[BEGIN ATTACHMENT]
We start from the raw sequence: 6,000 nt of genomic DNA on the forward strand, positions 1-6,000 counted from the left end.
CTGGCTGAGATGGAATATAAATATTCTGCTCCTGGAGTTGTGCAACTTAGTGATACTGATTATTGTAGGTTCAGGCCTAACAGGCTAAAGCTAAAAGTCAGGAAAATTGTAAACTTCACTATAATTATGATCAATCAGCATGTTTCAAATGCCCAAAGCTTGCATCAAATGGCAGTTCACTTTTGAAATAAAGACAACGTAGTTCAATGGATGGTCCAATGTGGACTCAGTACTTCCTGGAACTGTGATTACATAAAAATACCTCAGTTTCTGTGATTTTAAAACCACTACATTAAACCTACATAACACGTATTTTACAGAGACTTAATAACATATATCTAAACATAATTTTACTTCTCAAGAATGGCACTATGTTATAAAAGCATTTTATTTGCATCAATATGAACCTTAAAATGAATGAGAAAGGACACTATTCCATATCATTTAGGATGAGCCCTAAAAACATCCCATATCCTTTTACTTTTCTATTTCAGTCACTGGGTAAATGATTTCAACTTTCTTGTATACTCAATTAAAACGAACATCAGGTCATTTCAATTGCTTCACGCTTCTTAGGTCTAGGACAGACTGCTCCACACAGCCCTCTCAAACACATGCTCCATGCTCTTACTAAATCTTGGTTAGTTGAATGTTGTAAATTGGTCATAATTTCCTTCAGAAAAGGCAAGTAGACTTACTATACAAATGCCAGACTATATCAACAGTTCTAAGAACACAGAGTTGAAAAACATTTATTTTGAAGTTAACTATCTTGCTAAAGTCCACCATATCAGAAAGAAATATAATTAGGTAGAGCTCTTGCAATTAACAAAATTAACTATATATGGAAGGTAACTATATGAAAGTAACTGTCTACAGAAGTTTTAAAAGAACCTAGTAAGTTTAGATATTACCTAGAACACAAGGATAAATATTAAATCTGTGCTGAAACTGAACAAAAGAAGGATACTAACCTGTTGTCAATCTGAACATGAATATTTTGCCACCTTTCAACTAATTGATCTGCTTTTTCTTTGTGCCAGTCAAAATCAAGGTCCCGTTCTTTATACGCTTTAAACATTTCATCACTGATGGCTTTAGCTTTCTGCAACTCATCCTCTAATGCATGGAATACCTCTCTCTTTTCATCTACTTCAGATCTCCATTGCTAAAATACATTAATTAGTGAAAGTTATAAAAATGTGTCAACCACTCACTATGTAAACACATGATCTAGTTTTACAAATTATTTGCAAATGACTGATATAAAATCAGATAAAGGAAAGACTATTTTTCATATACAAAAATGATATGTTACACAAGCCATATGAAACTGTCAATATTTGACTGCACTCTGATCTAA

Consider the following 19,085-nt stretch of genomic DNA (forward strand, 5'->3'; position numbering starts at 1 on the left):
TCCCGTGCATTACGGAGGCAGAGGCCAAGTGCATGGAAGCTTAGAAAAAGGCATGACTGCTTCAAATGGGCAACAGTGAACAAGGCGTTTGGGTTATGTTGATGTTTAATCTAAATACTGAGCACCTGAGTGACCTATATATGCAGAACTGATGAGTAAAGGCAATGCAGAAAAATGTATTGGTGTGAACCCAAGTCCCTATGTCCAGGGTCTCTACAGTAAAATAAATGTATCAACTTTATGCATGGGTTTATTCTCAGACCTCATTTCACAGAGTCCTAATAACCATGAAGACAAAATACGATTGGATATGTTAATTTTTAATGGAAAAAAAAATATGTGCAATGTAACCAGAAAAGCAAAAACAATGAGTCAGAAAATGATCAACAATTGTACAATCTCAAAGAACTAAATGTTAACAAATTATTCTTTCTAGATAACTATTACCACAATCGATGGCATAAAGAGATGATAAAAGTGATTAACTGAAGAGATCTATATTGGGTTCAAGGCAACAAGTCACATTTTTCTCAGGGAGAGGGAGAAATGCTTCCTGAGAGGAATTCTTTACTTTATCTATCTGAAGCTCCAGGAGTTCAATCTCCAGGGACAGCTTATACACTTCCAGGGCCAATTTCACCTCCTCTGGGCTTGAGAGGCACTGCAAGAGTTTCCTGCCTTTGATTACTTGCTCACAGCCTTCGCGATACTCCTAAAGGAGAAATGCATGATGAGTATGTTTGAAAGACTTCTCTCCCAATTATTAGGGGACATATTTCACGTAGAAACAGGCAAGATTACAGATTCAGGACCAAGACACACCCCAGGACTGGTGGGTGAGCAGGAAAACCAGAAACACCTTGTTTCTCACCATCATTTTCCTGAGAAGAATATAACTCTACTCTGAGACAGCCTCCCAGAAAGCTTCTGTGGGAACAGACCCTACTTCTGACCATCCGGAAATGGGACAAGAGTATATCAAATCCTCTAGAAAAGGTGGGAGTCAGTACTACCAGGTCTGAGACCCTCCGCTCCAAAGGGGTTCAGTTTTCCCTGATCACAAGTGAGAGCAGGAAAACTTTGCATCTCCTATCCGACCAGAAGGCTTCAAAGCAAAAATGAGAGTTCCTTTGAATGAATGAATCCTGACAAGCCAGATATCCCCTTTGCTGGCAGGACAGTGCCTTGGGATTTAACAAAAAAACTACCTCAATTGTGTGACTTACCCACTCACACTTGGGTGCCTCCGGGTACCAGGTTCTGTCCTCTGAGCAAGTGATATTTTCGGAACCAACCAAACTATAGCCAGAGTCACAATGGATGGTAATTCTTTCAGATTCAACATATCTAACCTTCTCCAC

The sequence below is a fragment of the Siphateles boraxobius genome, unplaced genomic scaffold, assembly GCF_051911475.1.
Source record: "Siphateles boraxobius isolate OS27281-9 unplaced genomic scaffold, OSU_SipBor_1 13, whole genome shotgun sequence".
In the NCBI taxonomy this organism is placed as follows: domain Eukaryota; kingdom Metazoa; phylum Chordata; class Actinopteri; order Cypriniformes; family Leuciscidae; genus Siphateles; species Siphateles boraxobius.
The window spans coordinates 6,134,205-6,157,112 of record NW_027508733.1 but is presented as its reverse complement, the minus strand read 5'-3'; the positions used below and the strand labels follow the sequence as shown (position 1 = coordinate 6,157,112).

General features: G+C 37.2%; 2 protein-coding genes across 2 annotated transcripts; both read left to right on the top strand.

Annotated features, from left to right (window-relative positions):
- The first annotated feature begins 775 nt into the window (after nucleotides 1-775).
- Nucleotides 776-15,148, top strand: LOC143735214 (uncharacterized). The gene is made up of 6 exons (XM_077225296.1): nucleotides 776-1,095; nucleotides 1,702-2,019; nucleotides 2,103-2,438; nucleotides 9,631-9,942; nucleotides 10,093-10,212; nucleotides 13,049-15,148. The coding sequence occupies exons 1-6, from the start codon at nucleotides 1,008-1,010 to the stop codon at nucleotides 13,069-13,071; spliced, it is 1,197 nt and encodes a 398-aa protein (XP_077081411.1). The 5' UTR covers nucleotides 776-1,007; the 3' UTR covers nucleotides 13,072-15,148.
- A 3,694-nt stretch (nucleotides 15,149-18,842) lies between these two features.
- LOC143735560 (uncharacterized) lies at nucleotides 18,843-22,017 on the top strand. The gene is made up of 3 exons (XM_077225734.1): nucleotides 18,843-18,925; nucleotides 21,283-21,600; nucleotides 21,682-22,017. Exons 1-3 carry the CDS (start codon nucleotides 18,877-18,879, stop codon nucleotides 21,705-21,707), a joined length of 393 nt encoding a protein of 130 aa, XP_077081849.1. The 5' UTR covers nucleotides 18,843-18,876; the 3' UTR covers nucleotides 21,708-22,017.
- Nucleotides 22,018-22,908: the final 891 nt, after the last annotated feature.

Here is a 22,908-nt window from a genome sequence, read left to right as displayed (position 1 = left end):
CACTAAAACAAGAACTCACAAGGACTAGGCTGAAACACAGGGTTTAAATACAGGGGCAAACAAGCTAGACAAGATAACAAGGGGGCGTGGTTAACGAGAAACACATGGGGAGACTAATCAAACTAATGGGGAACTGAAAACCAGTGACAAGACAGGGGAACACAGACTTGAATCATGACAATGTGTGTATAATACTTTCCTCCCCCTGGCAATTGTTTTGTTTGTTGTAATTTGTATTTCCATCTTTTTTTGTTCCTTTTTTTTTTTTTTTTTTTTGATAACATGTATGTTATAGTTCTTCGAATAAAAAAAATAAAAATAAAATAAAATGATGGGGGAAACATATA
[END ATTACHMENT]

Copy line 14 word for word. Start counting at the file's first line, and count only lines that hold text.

- LOC143735560 (uncharacterized) lies at nucleotides 18,843-22,017 on the top strand. The gene is made up of 3 exons (XM_077225734.1): nucleotides 18,843-18,925; nucleotides 21,283-21,600; nucleotides 21,682-22,017. Exons 1-3 carry the CDS (start codon nucleotides 18,877-18,879, stop codon nucleotides 21,705-21,707), a joined length of 393 nt encoding a protein of 130 aa, XP_077081849.1. The 5' UTR covers nucleotides 18,843-18,876; the 3' UTR covers nucleotides 21,708-22,017.